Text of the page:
This article was published on June 24, 2011

US Congress passes patent reform bill


US Congress passes patent reform bill
Joel Falconer
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Joel Falconer

Joel Falconer is the Features Editor at TNW. He lives on the Gold Coast, Australia with his wife and three kids and can sometimes be found g Joel Falconer is the Features Editor at TNW. He lives on the Gold Coast, Australia with his wife and three kids and can sometimes be found gaming or consulting. Follow Joel on Twitter.

The US Congress has voted on the patent reform bill that has been in development with the support of major corporations, and has been passed.

The bill, which makes some major overhauls to the patent system in the US, was voted in at 304 to 117.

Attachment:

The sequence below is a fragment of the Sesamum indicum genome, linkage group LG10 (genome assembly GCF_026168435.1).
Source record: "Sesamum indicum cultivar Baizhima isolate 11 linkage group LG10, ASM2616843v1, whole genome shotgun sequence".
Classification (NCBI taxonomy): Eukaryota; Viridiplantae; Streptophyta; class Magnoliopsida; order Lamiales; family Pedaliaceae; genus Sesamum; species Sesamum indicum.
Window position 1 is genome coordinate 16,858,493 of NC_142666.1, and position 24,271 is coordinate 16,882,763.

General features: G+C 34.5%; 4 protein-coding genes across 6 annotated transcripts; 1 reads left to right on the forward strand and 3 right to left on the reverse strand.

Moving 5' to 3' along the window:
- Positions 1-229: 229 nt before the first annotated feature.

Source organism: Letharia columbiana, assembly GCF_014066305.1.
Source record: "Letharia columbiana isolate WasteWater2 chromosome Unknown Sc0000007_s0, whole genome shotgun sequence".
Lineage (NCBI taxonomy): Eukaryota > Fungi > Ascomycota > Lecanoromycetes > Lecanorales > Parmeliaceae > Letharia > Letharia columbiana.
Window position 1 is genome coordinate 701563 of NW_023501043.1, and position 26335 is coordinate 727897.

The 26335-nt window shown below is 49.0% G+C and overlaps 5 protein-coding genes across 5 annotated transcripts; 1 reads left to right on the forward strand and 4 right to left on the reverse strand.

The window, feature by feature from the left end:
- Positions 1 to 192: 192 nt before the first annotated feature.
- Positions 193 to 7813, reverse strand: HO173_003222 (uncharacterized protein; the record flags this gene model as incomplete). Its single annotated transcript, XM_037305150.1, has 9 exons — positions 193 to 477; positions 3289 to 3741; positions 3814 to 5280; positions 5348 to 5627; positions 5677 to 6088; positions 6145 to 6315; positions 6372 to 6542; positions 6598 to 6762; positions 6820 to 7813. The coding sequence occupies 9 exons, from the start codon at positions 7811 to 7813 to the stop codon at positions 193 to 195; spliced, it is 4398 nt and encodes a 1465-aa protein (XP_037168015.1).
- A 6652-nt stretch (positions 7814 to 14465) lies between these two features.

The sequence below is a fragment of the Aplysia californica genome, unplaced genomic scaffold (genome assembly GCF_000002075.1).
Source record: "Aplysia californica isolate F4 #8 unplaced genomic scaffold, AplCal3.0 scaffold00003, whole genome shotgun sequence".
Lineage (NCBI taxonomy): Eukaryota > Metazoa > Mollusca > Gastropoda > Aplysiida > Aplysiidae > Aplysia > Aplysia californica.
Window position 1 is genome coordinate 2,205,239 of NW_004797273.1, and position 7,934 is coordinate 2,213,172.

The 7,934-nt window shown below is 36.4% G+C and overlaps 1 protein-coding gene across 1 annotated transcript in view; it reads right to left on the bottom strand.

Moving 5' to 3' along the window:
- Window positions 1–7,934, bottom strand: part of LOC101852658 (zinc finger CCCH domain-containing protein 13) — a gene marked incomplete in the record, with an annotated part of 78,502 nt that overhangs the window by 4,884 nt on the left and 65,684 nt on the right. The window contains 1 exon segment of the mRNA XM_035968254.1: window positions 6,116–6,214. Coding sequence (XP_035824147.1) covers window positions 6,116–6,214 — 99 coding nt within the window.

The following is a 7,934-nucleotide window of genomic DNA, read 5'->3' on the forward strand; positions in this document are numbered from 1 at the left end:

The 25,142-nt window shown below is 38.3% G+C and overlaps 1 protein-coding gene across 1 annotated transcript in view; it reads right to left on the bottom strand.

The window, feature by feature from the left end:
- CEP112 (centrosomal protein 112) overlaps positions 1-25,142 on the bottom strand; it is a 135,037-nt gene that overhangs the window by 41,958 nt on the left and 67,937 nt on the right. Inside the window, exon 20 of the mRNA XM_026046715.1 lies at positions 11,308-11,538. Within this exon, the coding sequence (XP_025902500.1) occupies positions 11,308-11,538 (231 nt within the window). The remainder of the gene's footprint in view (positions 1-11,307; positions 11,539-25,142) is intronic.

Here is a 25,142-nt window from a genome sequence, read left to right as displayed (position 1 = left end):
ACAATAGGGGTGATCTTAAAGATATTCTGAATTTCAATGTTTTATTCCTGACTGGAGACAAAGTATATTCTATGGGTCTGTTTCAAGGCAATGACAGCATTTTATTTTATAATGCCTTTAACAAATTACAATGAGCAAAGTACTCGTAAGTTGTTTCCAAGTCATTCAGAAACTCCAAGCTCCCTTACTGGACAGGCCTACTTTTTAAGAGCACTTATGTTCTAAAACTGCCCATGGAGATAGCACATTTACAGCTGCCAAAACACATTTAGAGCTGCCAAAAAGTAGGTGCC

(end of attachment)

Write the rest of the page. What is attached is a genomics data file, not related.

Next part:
The bill means that those who first submit an application gets the patent, instead of the first to invent. It also ensures that the Patent and Trademark Office keeps more of the revenue from inventor’s fees with which to fund itself.

As we said yesterday, the bill has had the support of companies like Apple, Google and IBM. IBM has the biggest portfolio of patents in the United States.

Some amendments to the bill had been a cause for debate, delaying the passing of the America Invents Act (yes, it is really called that) until today.